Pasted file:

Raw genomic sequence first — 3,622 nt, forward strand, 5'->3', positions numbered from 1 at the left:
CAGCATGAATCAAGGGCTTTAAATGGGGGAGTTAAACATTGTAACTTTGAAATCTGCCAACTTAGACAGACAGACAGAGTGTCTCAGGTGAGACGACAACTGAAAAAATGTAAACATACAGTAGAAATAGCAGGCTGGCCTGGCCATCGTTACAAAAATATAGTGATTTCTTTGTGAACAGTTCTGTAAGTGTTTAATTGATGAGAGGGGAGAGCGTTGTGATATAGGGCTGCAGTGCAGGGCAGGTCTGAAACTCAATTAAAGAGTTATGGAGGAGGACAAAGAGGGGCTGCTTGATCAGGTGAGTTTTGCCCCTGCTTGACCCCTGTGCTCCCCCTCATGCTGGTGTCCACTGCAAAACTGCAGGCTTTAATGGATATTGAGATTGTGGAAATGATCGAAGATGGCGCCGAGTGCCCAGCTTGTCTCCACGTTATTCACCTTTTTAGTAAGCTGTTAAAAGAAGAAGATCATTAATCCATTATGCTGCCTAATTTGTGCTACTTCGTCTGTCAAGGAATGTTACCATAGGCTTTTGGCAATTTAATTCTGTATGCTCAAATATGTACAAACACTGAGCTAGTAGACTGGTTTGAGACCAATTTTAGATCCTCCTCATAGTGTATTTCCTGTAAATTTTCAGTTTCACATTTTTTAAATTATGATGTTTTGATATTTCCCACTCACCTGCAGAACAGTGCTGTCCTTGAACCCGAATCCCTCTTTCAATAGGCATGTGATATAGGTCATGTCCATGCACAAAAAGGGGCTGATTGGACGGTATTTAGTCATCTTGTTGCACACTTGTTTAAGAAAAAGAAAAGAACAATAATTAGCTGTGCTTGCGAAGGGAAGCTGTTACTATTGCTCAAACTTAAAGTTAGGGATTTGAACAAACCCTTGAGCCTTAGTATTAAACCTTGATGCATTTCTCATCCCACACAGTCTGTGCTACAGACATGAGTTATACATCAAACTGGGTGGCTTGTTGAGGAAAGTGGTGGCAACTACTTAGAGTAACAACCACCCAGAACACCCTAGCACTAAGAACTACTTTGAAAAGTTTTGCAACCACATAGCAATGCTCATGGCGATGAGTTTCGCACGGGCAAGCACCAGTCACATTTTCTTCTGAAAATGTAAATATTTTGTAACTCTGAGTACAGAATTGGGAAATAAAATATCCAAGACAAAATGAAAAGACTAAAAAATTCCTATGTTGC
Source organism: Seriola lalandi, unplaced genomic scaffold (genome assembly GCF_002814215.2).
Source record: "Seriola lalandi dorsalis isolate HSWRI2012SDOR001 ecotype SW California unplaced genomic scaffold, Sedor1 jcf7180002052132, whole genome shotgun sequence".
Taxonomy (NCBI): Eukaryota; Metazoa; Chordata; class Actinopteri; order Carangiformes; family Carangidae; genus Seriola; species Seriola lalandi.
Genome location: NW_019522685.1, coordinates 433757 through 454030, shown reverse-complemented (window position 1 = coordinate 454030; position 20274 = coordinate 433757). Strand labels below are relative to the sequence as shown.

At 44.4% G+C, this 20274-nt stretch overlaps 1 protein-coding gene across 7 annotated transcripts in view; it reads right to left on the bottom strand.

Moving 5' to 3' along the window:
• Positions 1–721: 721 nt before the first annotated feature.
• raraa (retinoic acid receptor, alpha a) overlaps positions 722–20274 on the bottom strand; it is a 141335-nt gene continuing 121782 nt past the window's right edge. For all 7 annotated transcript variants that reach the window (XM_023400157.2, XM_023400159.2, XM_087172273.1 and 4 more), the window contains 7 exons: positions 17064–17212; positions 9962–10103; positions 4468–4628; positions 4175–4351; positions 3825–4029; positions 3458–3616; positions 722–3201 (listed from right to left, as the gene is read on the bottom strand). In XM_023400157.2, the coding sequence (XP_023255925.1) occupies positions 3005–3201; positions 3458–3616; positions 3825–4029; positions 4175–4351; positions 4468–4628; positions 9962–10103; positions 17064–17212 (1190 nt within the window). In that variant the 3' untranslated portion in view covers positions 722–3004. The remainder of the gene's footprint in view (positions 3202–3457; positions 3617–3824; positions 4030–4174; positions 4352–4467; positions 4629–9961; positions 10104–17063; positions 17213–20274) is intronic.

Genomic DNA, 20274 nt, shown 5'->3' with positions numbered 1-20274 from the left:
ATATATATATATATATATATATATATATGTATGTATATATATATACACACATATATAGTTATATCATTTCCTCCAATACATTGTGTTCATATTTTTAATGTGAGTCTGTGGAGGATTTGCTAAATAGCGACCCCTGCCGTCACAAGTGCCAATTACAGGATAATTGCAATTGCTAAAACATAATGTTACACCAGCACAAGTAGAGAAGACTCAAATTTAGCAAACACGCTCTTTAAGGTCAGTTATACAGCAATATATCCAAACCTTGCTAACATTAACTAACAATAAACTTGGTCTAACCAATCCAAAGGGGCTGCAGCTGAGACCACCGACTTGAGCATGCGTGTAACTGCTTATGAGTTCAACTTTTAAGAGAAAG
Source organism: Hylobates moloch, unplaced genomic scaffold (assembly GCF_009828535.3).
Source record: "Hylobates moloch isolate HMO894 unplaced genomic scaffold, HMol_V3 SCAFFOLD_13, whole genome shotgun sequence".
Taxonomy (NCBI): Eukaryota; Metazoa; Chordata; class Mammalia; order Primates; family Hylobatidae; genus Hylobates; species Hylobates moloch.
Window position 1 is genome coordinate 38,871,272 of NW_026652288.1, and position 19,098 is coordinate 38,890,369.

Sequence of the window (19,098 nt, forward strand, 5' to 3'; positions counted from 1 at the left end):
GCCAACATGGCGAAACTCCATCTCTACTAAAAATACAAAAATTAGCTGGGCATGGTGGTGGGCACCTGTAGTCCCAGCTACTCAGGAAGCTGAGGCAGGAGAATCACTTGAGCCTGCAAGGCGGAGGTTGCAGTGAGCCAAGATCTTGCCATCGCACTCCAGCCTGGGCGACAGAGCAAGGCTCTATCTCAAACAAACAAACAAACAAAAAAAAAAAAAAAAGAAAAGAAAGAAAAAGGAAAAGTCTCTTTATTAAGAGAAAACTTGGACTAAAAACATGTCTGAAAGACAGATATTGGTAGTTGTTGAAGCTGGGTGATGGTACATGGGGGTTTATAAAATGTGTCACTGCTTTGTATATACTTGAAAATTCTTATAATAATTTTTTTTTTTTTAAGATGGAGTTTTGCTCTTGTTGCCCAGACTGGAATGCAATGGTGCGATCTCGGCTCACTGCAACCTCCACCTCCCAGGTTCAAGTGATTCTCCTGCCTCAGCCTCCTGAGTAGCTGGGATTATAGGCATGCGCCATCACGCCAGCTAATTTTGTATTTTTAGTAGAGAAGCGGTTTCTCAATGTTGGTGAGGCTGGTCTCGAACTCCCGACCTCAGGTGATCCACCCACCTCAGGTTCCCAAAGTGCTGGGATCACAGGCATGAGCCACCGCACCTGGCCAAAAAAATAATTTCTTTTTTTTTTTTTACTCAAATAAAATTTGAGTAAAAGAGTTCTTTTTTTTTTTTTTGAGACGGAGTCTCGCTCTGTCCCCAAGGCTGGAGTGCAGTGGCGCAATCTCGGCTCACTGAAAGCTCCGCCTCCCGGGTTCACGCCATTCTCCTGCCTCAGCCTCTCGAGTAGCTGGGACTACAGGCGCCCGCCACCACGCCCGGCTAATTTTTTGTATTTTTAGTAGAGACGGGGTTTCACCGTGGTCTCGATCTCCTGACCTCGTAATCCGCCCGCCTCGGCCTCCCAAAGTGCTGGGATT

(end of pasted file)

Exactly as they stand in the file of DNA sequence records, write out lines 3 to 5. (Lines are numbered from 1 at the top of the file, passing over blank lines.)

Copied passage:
Source organism: Seriola lalandi, unplaced genomic scaffold (genome assembly GCF_002814215.2).
Source record: "Seriola lalandi dorsalis isolate HSWRI2012SDOR001 ecotype SW California unplaced genomic scaffold, Sedor1 jcf7180002052132, whole genome shotgun sequence".
Taxonomy (NCBI): Eukaryota; Metazoa; Chordata; class Actinopteri; order Carangiformes; family Carangidae; genus Seriola; species Seriola lalandi.